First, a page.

Growth & Gamification At The Dentist

Growth & Gamification At The Dentist

I recently went to the dentist for a chipped tooth, it started when we were in the middle of lockdown and unsurprisingly it is actually difficult to book a dentist appointment. 


The dentist was very well prepared for everything that was happening.
You rightly had to wear a mask, you had to sanitise your hands, you had a designated seating area with where you could sit and where you could not. There was a designated entrance and exit and the whole process ran very smoothly. 
Just before your appointment, the dental nurse would come out and take your temperature, pretty standard with the area in which they work in and around. 
As a person who likes to understand and breakdown processes, you weren’t always told your temperature and you will walk into your dentist not knowing how you ‘scored’, well unless you were too high and in which case you were sent home.  Upon asking, thankfully this has not had to happen. 
As many of us have, I have struggled on and off with lockdowns, new processes and not understanding certain decisions and other peoples behaviours, one thing that it has given me is time and space to think more clearly and think about addressing problems or issues I see.  The dentist trip was one experience that gave me yet another idea. 

Understanding Your Score 📈

The idea popped into my head that if you knew your temperature, you didn’t know how you scored or if you were low, average or high. 
We have been primed for understanding how we do vs another person. It is how a lot of are wired…and some always have to win. In this case, winning is being average or low not scoring the highest.  
The dentist practise logs all temperatures taken and thinking it through it would be super easy to anonymise data and having a daily, weekly and monthly average would be something that could be applied. Doing this whilst the seasons change and the weather becomes colder, might well help keep track of many things. 

The Idea 💡

I suggested to my dentist that if you were to have a scale (not a scoreboard, it would suggest higher is best) in the reception area, you could reduce the fear of your temperature and gamify it. Especially for those younger patients and the concerned, the dentist scares enough people let alone another thing to be worried about. My temperature was early 36c’s which was fairly average. 
As a kid, visiting the dentist was a process, as a twin my brother and I had to go together and was a family checkup. We were always given a lolly and an A-Team sticker, as a reward for going.  That reward loop made sure we as the kids would keep going back and stay with that dentist for years to come. Retention 101.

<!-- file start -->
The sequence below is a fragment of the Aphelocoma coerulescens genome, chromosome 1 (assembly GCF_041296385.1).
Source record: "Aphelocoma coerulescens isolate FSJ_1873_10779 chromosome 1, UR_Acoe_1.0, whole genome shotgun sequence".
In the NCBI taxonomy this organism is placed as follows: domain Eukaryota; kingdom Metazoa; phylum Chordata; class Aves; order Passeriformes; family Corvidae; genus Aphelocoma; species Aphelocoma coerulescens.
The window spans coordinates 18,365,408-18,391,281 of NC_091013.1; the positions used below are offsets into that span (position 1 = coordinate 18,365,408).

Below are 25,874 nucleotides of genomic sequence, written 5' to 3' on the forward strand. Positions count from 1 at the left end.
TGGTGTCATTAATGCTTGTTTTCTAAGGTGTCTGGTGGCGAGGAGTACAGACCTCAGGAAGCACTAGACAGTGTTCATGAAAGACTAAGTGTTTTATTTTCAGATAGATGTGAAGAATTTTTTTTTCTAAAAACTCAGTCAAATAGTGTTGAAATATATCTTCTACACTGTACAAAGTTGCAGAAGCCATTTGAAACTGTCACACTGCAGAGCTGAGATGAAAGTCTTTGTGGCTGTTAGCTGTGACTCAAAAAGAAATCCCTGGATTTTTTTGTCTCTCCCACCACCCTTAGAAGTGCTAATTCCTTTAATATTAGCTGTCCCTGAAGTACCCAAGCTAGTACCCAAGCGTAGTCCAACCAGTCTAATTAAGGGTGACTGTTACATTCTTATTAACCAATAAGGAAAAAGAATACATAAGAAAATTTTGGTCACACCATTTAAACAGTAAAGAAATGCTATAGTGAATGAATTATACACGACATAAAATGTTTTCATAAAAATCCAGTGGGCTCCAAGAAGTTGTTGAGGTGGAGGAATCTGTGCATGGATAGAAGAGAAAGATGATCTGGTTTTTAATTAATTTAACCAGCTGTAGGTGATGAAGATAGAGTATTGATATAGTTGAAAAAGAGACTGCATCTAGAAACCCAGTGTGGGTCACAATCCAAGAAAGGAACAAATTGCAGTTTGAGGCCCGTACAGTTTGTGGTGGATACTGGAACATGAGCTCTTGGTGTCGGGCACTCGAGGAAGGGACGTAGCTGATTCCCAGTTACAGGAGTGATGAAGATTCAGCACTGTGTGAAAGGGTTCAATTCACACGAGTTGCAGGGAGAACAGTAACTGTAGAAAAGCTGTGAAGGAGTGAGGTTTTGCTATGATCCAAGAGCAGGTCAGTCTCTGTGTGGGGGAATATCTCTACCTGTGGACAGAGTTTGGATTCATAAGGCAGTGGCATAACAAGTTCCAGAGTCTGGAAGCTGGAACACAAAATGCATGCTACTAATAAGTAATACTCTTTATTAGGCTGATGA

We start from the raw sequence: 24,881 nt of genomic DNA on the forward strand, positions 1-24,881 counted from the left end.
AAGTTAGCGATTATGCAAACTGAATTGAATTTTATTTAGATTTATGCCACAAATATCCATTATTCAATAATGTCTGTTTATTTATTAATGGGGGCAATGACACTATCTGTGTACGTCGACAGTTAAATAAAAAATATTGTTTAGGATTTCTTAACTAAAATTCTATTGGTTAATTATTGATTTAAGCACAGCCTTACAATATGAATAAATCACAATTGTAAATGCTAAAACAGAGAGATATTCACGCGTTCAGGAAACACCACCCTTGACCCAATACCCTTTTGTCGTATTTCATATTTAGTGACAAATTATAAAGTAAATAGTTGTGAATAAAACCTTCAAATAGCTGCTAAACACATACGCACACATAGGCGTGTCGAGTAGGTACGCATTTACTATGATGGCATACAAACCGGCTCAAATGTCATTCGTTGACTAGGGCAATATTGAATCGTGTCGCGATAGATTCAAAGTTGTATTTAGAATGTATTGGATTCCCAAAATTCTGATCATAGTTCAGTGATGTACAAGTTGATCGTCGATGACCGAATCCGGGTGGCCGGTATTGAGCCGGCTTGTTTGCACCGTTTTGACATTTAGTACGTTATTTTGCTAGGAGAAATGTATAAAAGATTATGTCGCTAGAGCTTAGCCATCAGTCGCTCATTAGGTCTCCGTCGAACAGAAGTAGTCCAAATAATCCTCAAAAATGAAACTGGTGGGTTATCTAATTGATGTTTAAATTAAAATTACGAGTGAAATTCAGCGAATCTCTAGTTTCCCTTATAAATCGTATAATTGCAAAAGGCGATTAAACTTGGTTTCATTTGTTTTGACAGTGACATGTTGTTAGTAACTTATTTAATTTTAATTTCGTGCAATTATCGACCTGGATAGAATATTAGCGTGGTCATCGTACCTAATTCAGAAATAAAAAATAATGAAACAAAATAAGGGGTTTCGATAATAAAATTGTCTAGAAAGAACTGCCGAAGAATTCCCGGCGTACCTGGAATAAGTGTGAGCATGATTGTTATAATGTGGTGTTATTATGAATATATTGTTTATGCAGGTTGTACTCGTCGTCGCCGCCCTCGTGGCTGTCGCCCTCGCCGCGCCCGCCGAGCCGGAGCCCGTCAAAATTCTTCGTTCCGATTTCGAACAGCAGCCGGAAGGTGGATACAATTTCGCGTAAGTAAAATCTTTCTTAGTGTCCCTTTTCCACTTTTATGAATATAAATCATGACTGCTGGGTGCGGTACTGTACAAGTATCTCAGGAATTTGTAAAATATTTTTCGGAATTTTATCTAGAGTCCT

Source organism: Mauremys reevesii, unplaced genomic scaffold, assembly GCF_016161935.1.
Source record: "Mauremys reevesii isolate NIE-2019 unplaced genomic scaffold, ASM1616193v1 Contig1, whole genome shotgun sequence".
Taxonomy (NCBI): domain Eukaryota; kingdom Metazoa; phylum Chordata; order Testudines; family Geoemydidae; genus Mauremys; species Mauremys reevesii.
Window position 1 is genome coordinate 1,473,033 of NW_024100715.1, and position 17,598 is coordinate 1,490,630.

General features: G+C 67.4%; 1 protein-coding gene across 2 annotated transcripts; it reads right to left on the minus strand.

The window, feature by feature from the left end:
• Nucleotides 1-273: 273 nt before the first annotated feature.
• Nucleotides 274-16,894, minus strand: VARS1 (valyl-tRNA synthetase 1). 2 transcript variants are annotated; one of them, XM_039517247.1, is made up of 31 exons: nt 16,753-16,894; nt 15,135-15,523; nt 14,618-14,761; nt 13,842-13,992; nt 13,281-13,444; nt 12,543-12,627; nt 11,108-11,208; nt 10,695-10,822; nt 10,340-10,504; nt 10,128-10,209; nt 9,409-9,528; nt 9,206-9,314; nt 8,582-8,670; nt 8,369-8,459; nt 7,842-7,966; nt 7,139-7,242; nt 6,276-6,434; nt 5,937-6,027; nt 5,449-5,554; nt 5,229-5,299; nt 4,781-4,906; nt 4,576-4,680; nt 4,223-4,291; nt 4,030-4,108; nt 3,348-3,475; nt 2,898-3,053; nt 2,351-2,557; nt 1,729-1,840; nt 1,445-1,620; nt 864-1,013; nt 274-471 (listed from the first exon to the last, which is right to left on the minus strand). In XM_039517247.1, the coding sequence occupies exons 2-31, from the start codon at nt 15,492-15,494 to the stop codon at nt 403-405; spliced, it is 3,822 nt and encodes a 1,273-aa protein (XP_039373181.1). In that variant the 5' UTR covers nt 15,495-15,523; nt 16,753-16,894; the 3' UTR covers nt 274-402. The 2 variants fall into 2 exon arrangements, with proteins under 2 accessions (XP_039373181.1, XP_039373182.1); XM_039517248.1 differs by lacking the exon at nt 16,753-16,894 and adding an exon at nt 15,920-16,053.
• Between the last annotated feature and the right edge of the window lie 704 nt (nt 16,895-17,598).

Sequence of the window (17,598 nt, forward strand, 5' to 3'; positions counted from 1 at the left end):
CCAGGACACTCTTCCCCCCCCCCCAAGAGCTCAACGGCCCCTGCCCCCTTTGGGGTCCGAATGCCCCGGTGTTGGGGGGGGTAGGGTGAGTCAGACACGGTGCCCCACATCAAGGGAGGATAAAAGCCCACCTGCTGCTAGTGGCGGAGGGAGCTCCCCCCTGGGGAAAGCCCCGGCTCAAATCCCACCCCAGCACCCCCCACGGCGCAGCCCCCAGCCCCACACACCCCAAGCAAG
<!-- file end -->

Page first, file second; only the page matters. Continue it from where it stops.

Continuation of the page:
As I said in retention growth ideas, retaining customers and helping them along the journey in a way that helps them first, will help you as a company retain the best customers and create loyalty.
Why not reward someone now with information and reduce the fear? Maybe too subtle of an idea but one that plays on everything we learn as Marketing leaders and in growth.   
It made me think about how there could be feedback and rewards loops applied to this process. 
Let’s face it, when we go to the dentist we tend to have to follow up with another appointment, if we knew we scored lower or kept a similar body temperature we would not be nervous, we would remember it and likely be a topic of conversation. 
I haven’t been back yet to see if this has been rolled out however it’s a simple exercise we can apply in other areas or visits that could be intimidating us. 

Why Is This Important? 🤔

By reducing the fear and increasing our ability to normalise the newer processes and behaviours, we can have a more positive experience. 
We will tell numerous of our network about the experience and provide some normality to new and well-thought-through processes and create a game with our friends and family. 
I believe there are many areas like this with a simple reframe or tweak we can apply marketing or growth mindset to help reduce fear in the time we need to most. 
We often forget to think about how we could apply Growth thinking or gamification to simple routine behaviours or importantly how we could use our skills to newer processes. 
We as humans are more predictable and conditioned than we think, if we can reward simple behaviours with the feedback we can normalise many things happening around us to reduce fear and normalise even brand new behaviour.  

Maybe the next time you go to an appointment or have your hair cut or see a doctor, there might be an optimisation or an opportunity to apply your skills and help to improve a new process or habit to help many others. 

Problem, Pick, Plan, Prepare, Predict, Present, Preview, Prove, Proof

Problem, pick, plan, prepare, predict, present, preview, prove, proof - the 9 p's Here you go, it has a name. The 9p’s (not as catchy as the title) is the process we all go through at large organisations, every quarter we run through the same process to understand what we should be working on, how we hit the goals that are set, be proactive in making positive change, present it and then spend months chasing the goals or in many cases trying to prove and get proof it worked.  
This process is a silent process, we typically run through this but rarely map it out in a way that it formalised or easy to apply for many departments.
I was recently speaking to a senior leader of a business, we discussed an array of subjects but one that stood out was the difference between teams within organisations.  We landed in saying that Marketing, Growth and Product Departments have the impossible task, they are the only teams that have to predict the future and then make it happen.  Let that sink in for a minute, only three departments truly have to think, collaborate (yes the best ones collaborate) and create the future alongside making it happen.